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Visits to Acadia National Park and Bar Harbor are down compared with a year ago, but that is not necessarily a bad thing for the area that struggled to keep up with intense tourism last year.

The 2021 tourism season will long be remembered in Bar Harbor for how extremely busy and unusual it was. Acadia got more than 4 millions visits — roughly half a million more than it ever had before — but that was without a single large cruise ship dropping anchor in Frenchman Bay.

Before the COVID-19 pandemic, Bar Harbor routinely had more than 150 cruise ship visits each year between late April and early November.

This year, the cruise ships are back and at their pre-pandemic levels, but visitation at Acadia so far has been down overall by more than 7 percent, according to the National Park Service. The number of visits was way down for each of the first three months of the year, compared with the same months in 2021 — by 48, 19 and 41, percent respectively.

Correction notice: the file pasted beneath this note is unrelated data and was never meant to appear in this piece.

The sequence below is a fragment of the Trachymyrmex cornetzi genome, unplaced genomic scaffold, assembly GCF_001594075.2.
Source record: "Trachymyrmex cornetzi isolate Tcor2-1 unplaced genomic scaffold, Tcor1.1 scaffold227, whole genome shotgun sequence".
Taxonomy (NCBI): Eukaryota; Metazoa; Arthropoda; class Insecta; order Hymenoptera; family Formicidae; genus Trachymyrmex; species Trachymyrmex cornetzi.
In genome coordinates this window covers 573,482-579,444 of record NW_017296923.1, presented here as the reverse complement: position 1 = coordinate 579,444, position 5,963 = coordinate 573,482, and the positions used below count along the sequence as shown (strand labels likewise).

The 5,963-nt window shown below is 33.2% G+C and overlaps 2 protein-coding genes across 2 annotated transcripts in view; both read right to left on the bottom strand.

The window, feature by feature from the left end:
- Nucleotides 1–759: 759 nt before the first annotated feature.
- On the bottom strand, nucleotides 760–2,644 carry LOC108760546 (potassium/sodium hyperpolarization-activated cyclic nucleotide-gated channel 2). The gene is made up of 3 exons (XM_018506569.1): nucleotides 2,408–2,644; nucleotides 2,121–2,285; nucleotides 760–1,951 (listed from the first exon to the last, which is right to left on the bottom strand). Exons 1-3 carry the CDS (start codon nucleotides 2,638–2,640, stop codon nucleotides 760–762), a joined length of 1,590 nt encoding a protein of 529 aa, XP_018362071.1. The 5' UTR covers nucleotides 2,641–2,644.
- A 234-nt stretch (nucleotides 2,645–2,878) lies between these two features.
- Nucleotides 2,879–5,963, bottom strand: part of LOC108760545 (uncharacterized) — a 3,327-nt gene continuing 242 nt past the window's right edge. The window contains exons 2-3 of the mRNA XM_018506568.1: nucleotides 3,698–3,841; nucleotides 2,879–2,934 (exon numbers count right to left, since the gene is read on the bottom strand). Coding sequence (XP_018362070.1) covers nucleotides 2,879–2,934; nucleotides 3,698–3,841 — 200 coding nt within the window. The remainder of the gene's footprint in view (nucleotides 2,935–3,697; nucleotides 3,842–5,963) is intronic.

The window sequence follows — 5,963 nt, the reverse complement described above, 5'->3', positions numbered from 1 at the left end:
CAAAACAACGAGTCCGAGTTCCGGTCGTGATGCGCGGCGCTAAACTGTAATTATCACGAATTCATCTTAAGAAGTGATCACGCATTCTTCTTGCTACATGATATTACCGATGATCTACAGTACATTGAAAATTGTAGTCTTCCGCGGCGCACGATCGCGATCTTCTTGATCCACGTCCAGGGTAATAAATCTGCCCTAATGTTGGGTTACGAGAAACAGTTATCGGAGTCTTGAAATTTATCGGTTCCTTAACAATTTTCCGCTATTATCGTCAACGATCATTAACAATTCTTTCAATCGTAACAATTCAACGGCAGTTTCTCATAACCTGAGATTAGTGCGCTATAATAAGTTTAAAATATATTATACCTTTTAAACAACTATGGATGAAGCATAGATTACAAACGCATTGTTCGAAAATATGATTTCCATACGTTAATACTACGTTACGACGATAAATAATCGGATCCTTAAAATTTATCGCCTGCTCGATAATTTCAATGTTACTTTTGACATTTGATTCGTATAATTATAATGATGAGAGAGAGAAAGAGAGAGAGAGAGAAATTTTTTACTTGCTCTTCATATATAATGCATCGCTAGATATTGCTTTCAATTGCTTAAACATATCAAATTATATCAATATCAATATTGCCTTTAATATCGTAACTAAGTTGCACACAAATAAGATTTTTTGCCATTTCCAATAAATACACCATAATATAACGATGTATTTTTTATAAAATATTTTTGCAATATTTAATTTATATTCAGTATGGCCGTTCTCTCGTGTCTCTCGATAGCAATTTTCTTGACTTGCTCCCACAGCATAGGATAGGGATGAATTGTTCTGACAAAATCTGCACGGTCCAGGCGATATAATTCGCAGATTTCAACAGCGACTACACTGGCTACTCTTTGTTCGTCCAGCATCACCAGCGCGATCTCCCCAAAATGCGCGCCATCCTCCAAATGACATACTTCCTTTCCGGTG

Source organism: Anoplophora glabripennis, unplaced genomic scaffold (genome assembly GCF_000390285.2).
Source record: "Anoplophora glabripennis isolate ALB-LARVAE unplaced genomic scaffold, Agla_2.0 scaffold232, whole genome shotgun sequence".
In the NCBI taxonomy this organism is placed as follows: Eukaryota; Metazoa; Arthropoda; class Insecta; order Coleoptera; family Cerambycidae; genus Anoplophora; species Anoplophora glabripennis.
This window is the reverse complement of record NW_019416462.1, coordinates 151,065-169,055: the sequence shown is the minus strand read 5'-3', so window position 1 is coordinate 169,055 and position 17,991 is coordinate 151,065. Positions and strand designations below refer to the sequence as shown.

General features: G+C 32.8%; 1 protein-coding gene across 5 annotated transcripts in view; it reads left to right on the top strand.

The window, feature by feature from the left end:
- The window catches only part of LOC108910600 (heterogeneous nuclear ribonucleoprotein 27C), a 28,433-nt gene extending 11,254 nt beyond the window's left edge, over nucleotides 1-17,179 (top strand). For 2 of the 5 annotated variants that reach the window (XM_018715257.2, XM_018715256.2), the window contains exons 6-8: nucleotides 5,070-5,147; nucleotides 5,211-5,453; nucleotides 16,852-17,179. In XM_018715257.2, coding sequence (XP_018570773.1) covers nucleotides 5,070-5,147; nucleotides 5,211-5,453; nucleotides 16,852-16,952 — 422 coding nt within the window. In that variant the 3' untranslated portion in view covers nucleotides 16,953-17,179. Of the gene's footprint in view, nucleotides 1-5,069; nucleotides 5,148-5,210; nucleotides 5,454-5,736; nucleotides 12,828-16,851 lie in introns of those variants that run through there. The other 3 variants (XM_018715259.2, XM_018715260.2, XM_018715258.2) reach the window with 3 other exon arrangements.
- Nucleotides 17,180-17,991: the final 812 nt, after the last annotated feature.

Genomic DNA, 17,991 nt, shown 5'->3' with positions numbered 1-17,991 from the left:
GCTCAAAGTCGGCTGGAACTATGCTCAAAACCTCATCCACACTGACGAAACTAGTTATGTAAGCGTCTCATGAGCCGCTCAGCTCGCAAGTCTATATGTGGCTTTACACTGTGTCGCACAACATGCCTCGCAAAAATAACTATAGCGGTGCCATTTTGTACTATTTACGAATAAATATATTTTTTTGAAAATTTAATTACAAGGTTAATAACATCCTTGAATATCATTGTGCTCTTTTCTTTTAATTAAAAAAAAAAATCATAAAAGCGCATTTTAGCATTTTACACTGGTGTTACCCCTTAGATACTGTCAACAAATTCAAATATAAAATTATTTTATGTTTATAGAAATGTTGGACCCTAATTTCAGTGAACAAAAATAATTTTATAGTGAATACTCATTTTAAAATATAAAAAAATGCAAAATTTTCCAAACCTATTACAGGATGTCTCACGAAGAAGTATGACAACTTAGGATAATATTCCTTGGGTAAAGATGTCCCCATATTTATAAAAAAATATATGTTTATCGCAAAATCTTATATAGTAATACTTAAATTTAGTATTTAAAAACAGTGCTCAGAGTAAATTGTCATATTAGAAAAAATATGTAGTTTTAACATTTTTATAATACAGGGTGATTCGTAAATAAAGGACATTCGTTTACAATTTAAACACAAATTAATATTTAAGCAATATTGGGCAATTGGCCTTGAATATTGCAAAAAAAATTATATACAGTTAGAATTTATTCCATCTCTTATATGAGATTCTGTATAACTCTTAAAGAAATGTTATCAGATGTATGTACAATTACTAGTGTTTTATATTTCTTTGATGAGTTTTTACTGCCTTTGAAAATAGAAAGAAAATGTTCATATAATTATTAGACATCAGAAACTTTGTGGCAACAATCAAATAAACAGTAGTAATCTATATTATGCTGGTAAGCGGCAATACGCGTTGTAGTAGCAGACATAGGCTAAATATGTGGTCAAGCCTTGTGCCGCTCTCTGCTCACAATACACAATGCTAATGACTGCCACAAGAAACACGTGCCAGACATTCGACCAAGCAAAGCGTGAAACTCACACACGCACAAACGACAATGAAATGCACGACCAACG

Winter visitation typically lags far behind the warmer months, when tourists crowd Bar Harbor’s streets between Memorial Day and Indigenous Peoples Day. In April, when warmer temperatures typically attract more people to the park, visitation was off by 4.5 percent from the same month last year. It was up by less than 1 percent in May, and then was down by nearly 9 percent in June. The park’s estimated visits for July, which with August make up the two busiest months for Acadia, are not yet available.



Read More: Cruise ships may buoy Bar Harbor’s sinking tourism numbers

2022-07-24 05:00:00

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